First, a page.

Reports commissioned by the banks raised red flags about high-risk loans known as exceptions, which failed to meet even the lax credit standards of subprime mortgage companies and the Wall Street firms. But the banks did not disclose the details of these reports to credit-rating agencies or investors.

The inquiry, which was opened last summer by New York’s attorney general, Andrew M. Cuomo, centers on how the banks bundled billions of dollars of exception loans and other subprime debt into complex mortgage investments, according to people with knowledge of the matter. Charges could be filed in coming weeks.

Times Topics: Mortgages and the Markets
Enlarge This Image

Uli Seit for The New York Times

A foreclosure sign in Queens. The state and others
are studying the role of Wall Street banks in enabling
the mortgage boom that led to a sharp rise in defaults
and foreclosures.
In an interview Thursday, Connecticut’s attorney general, Richard Blumenthal, said his office was conducting a similar review and was cooperating with New York prosecutors. The Securities and Exchange Commission is also investigating.

The inquiries highlight Wall Street’s leading role in igniting the mortgage boom that has imploded with a burst of defaults and foreclosures. The crisis is sending shock waves through the financial world, and several big banks are expected to disclose additional losses on mortgage-related investments when they report earnings next week.

As plunging home prices prompt talk of a recession, state prosecutors have zeroed in on the way investment banks handled exception loans. In recent years, lenders, with Wall Street’s blessing, routinely waived their own credit guidelines, and the exceptions often became the rule.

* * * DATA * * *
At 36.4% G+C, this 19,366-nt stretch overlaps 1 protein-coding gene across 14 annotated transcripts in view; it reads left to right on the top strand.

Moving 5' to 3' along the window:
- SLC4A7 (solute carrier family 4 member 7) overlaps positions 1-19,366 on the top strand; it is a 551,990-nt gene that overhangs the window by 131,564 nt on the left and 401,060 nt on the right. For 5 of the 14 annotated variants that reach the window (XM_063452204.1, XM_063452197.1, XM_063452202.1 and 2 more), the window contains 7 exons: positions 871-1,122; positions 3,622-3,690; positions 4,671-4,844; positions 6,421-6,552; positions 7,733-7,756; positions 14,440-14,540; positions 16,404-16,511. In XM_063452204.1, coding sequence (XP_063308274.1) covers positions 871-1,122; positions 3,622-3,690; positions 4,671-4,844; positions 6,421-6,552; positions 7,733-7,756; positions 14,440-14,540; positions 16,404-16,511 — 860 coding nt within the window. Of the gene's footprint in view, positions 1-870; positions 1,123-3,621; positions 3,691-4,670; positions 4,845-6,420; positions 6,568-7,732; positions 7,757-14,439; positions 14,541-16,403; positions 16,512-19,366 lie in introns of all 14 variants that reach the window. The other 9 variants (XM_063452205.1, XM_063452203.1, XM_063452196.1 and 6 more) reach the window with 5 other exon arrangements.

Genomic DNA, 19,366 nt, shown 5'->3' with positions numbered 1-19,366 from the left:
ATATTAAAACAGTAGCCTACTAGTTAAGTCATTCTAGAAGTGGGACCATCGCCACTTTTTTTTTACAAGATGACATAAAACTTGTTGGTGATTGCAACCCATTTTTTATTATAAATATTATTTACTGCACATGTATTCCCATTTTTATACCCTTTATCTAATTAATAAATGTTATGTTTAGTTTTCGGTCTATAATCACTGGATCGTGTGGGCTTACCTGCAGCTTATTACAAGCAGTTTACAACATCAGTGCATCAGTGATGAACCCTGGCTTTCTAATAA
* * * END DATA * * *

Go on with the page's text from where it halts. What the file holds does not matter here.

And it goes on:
It is unclear how much of the $1 trillion subprime mortgage market is composed of exception loans. Some industry officials say such loans made up a quarter to a half of the portfolios they saw. In some cases, the loans accounted for as much as 80 percent. While exception loans are more likely to default than ordinary subprime loans, it is difficult to know how many of these loans have soured because banks disclose little information about them, officials say.

Wall Street banks bought many of the exception loans from subprime lenders, mixed them with other mortgages and pooled the resulting debt into securities for sale to investors around the world.

The banks also did not disclose how many exception loans were backing the securities they sold. In prospectuses filed with regulators, underwriters, in boilerplate legal language, typically said the exceptions accounted for a “significant” or “substantial” portion. Under securities laws, banks must disclose all material facts about the securities they underwrite.

“Was there material information that should have been disclosed to investors and/or ratings agencies which was not? That is a legal issue,” said Howard Glaser, a consultant based in Washington who worked for Mr. Cuomo when he was secretary of the Department of Housing and Urban Development in the Clinton administration.